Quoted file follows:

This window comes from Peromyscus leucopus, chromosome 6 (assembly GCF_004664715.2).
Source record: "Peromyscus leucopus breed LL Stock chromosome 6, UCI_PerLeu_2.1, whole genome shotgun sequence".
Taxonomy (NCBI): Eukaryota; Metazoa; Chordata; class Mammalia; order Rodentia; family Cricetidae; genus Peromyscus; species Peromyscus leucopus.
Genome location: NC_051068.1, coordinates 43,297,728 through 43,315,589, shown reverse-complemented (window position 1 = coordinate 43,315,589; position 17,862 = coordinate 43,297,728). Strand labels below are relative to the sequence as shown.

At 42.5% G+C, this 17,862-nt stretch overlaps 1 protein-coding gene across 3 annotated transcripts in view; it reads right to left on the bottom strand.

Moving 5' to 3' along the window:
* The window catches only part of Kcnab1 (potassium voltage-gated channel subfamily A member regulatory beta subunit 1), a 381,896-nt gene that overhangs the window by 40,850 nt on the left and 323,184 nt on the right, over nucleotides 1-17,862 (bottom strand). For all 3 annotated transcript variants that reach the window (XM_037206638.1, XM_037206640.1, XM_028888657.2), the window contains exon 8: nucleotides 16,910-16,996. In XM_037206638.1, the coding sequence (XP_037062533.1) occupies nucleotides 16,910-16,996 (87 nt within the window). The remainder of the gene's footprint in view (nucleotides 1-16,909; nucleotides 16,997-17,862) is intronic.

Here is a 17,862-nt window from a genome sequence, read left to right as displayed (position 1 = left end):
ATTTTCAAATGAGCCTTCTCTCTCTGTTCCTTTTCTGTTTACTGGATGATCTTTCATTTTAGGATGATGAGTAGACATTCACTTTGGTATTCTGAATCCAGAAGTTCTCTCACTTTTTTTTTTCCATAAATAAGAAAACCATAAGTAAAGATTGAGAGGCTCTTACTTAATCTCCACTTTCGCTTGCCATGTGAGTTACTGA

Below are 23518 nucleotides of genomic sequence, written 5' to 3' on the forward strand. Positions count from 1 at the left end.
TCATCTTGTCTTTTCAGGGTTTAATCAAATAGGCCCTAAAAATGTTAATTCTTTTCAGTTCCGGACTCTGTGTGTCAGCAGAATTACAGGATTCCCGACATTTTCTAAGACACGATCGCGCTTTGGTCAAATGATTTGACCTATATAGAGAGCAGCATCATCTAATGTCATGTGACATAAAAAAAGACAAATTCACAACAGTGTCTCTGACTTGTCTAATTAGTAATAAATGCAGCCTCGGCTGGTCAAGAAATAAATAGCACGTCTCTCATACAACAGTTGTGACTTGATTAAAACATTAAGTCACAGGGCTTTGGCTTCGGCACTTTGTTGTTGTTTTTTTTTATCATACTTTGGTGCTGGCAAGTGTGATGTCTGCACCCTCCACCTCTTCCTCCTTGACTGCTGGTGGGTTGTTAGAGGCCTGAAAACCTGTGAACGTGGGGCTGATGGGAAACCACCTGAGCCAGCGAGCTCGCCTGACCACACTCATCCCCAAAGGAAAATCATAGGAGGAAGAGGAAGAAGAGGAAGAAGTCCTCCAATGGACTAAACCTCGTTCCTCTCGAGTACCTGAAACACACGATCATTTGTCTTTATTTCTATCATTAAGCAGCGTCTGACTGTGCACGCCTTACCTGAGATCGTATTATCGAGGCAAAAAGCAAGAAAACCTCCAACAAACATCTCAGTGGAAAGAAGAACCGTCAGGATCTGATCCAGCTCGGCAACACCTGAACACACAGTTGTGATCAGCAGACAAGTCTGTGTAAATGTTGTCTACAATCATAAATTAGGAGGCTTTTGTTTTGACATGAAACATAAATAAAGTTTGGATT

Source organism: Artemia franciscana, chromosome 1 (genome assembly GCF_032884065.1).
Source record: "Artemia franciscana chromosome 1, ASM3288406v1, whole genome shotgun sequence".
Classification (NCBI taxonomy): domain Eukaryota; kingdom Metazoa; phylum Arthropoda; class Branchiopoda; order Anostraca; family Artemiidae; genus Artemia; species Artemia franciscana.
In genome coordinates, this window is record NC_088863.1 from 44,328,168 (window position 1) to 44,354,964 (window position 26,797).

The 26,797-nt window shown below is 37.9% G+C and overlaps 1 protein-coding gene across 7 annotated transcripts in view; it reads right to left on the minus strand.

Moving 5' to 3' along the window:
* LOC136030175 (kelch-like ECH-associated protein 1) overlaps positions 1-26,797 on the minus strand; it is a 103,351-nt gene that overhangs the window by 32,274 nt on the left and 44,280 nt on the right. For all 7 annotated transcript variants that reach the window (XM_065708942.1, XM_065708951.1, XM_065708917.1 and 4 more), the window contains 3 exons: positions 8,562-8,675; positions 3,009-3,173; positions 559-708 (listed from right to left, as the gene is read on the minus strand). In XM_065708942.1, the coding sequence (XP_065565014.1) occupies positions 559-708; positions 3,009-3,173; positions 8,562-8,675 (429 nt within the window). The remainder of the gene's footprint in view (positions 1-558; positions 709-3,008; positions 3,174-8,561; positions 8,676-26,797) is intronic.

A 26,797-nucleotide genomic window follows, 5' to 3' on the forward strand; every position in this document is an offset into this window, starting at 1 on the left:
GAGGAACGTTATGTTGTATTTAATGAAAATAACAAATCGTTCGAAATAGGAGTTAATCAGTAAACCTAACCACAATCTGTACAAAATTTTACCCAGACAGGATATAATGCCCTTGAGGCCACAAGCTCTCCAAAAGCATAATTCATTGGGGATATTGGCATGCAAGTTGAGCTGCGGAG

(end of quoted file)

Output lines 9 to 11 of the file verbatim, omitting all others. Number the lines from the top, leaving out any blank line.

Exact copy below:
ATTTTCAAATGAGCCTTCTCTCTCTGTTCCTTTTCTGTTTACTGGATGATCTTTCATTTTAGGATGATGAGTAGACATTCACTTTGGTATTCTGAATCCAGAAGTTCTCTCACTTTTTTTTTTCCATAAATAAGAAAACCATAAGTAAAGATTGAGAGGCTCTTACTTAATCTCCACTTTCGCTTGCCATGTGAGTTACTGA

Below are 23518 nucleotides of genomic sequence, written 5' to 3' on the forward strand. Positions count from 1 at the left end.
TCATCTTGTCTTTTCAGGGTTTAATCAAATAGGCCCTAAAAATGTTAATTCTTTTCAGTTCCGGACTCTGTGTGTCAGCAGAATTACAGGATTCCCGACATTTTCTAAGACACGATCGCGCTTTGGTCAAATGATTTGACCTATATAGAGAGCAGCATCATCTAATGTCATGTGACATAAAAAAAGACAAATTCACAACAGTGTCTCTGACTTGTCTAATTAGTAATAAATGCAGCCTCGGCTGGTCAAGAAATAAATAGCACGTCTCTCATACAACAGTTGTGACTTGATTAAAACATTAAGTCACAGGGCTTTGGCTTCGGCACTTTGTTGTTGTTTTTTTTTATCATACTTTGGTGCTGGCAAGTGTGATGTCTGCACCCTCCACCTCTTCCTCCTTGACTGCTGGTGGGTTGTTAGAGGCCTGAAAACCTGTGAACGTGGGGCTGATGGGAAACCACCTGAGCCAGCGAGCTCGCCTGACCACACTCATCCCCAAAGGAAAATCATAGGAGGAAGAGGAAGAAGAGGAAGAAGTCCTCCAATGGACTAAACCTCGTTCCTCTCGAGTACCTGAAACACACGATCATTTGTCTTTATTTCTATCATTAAGCAGCGTCTGACTGTGCACGCCTTACCTGAGATCGTATTATCGAGGCAAAAAGCAAGAAAACCTCCAACAAACATCTCAGTGGAAAGAAGAACCGTCAGGATCTGATCCAGCTCGGCAACACCTGAACACACAGTTGTGATCAGCAGACAAGTCTGTGTAAATGTTGTCTACAATCATAAATTAGGAGGCTTTTGTTTTGACATGAAACATAAATAAAGTTTGGATT